Be merciful, just as your Father is merciful. (Luke 6:36)
Pope Francis called for “an extraordinary jubilee, a Holy Year of Mercy”, which began on December 8, 2015. He desired that this Jubilee Year would be steeped in mercy, and be an extraordinary time of grace, so that we could go out to every man, woman, and child, bringing the goodness and tenderness of God. The Jubilee Year of Mercy comes to a close on November 20, 2016. This date does not end mercy itself, just the extraordinary jubilee year.
My local church, as many Catholic churches around the world, has been observing this Year of Mercy to recall God’s merciful actions and to draw us all back into right relationship with God and our neighbors. These are some of our prayers and practices.
We concluded daily Mass with Pope Francis’ Prayer for the Year of Mercy:
Lord Jesus Christ, you have taught us to be merciful like the heavenly Father,
and have told us that whoever sees you sees God.
Show us your face and we will be saved.
You are the visible face of the invisible Father, of the God who manifests his power
above all by forgiveness and mercy: let the Church be your visible face in the world.
Send your Spirit and consecrate every one of us with its anointing,
so that the Jubilee of Mercy may be a year of grace from the Lord,
and your Church, with renewed enthusiasm,
may bring liberty to captives and the oppressed, and restore sight to the blind. Amen.
Pilgrimage to the Holy Door
There is a door in the Vatican that remains sealed except during a jubilee year. It was opened last December and became a Door of Mercy when Pope Francis crossed its threshold. Crossing the threshold of a Holy Door is an occasion of special grace. Because the faithful do not all have access to a door in Rome, other Holy Doors were opened in local dioceses. A group of about 50 people from my church made a pilgrimage together to cross the threshold of the Holy Door at the cathedral in Venice, Florida.
Mary Untier of Knots
A third occasion of prayer for us were petitions to Mary Untier of Knots or Mary Undoer of Knots, one of Pope Francis’ special devotions. The devotion is based on a painting by Johann Georg Melchior Schmidtner at the Church of St. Peter am Perlach in Augsburg, Germany. The concept of Mary untying knots is derived from St. Irenaeus of Lyons, who compared the knot of disobedience of Eve that was loosed by the obedience of Mary. At our church, we created a wall hanging that was cut into 3-inch-wide vertical strips. People were invited to write on strips of fabric anything that was knotting up their lives and to tie them to the wall hanging. They were invited to pray Pope Francis’s Prayer to Mary Untier of Knots:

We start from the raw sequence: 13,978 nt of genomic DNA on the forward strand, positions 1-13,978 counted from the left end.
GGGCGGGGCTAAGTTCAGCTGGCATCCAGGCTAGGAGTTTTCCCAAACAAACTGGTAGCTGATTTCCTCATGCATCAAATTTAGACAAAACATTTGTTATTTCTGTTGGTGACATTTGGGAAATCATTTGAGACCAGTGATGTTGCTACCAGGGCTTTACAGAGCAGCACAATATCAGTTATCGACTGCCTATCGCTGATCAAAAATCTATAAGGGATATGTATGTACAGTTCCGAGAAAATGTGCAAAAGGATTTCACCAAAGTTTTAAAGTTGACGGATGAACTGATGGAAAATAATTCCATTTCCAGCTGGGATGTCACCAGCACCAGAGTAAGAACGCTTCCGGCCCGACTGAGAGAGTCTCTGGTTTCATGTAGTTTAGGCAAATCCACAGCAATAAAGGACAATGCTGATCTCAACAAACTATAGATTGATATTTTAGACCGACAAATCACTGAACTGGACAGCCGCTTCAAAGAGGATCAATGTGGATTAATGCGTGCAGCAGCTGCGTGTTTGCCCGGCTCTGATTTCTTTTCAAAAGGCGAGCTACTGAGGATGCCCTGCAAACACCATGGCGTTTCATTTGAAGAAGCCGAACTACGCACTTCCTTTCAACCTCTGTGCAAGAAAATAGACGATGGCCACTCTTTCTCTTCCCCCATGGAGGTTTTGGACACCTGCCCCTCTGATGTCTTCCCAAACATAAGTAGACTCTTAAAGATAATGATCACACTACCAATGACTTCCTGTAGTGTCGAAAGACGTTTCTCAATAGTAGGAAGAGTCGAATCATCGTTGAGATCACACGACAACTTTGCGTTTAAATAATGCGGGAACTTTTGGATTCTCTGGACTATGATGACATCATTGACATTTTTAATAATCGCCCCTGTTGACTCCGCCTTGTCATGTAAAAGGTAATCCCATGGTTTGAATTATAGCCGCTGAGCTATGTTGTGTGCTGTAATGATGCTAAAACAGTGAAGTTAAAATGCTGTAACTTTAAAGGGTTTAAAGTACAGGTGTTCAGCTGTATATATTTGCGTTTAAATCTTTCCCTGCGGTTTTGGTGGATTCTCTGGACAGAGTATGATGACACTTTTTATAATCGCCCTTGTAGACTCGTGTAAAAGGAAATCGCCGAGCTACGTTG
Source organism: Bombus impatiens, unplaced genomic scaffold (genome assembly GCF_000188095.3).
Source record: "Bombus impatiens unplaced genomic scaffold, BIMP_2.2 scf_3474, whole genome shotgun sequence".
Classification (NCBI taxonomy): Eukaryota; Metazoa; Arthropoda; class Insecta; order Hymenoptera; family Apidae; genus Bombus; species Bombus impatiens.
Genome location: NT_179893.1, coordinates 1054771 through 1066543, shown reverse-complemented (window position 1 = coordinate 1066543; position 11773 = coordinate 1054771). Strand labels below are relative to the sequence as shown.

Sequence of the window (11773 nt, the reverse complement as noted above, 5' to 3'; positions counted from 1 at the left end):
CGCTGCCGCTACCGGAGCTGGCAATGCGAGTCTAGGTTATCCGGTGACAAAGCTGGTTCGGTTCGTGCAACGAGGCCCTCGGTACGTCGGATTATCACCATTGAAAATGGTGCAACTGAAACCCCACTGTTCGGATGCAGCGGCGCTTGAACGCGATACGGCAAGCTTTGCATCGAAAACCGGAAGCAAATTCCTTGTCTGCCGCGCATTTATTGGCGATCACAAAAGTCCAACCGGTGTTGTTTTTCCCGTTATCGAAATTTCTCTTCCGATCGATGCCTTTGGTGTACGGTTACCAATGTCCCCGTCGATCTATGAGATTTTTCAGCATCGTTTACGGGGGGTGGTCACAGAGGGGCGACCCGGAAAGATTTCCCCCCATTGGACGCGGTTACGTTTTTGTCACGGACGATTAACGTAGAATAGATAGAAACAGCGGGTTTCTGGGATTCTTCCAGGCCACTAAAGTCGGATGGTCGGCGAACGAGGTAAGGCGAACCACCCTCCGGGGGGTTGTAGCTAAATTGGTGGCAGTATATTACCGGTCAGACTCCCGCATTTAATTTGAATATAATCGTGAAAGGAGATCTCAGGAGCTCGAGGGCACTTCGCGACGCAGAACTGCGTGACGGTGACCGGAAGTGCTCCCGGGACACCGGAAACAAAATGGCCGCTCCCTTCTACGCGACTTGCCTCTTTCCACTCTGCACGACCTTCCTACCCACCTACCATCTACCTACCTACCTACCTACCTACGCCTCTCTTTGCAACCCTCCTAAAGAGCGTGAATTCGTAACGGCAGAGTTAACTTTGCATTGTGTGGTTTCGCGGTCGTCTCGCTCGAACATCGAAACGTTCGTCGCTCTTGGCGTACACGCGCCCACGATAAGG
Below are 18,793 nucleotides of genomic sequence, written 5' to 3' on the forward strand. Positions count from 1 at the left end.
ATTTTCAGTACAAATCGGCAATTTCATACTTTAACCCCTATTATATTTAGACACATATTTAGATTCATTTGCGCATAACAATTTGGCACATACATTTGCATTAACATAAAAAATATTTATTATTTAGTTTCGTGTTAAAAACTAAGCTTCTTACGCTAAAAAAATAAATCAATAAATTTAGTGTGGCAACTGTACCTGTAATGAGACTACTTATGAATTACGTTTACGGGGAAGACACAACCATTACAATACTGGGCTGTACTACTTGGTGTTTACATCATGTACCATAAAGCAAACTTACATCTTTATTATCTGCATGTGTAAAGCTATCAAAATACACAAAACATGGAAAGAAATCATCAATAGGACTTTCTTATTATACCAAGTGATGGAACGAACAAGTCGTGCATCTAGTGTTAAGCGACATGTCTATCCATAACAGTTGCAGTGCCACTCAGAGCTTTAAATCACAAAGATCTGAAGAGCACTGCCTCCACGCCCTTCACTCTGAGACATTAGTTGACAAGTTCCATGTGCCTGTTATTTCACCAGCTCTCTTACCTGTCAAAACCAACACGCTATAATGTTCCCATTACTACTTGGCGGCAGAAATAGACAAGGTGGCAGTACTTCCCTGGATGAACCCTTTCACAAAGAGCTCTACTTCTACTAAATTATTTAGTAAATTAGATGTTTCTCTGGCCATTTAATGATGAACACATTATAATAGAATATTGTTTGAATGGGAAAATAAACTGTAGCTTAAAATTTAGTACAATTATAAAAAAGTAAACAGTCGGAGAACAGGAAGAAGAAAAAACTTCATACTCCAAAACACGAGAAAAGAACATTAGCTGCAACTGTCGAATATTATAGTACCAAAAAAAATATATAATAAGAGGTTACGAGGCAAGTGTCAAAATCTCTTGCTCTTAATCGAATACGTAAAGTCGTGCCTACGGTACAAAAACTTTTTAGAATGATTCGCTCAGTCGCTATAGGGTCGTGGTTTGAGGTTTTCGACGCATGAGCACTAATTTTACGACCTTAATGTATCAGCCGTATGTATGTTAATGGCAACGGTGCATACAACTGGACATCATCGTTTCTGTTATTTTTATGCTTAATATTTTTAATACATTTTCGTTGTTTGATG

Through your grace, your intercession, and your example, deliver us from all evil, Our Lady, and untie the knots that prevent us from being united with God. So that we, free from sin and error, may find him in all things, may have our hearts placed in him, and may serve him always in our brothers and sisters. Amen.
Corporal Works of Mercy
The corporal works of mercy to which my church is committed gained special emphasis in light of this special year. We continued our monthly food collection for a local Catholic Charities center and increased the frequency of our collections of hygiene and personal items (items that cannot be purchased with food stamps) to be a second monthly collection.
During this year of grace, we established a collaboration with a neighborhood center that provides food, clothing, personal items, bus passes, and assistance with other needs to people who are homeless and/or struggling to make ends meet. We support this center financially, with collections of household goods, and most especially with volunteers who work at the center on a weekly basis. Our final special event before the Year of Mercy closes will be “Undy Sunday”, when we will accept donations of new underwear and socks for men, women, and children. These donations will be distributed by the center with whom we work.
The Year of Mercy will close in a few weeks, but our church commitment to these corporal works of mercy will continue. The ultimate goal of the Year of Mercy was to help us change our hearts and our lives so we can become conduits of God’s mercy in everything that we say and do.
Q. Are there any special prayers or good works, which your community observes, that you would like to share?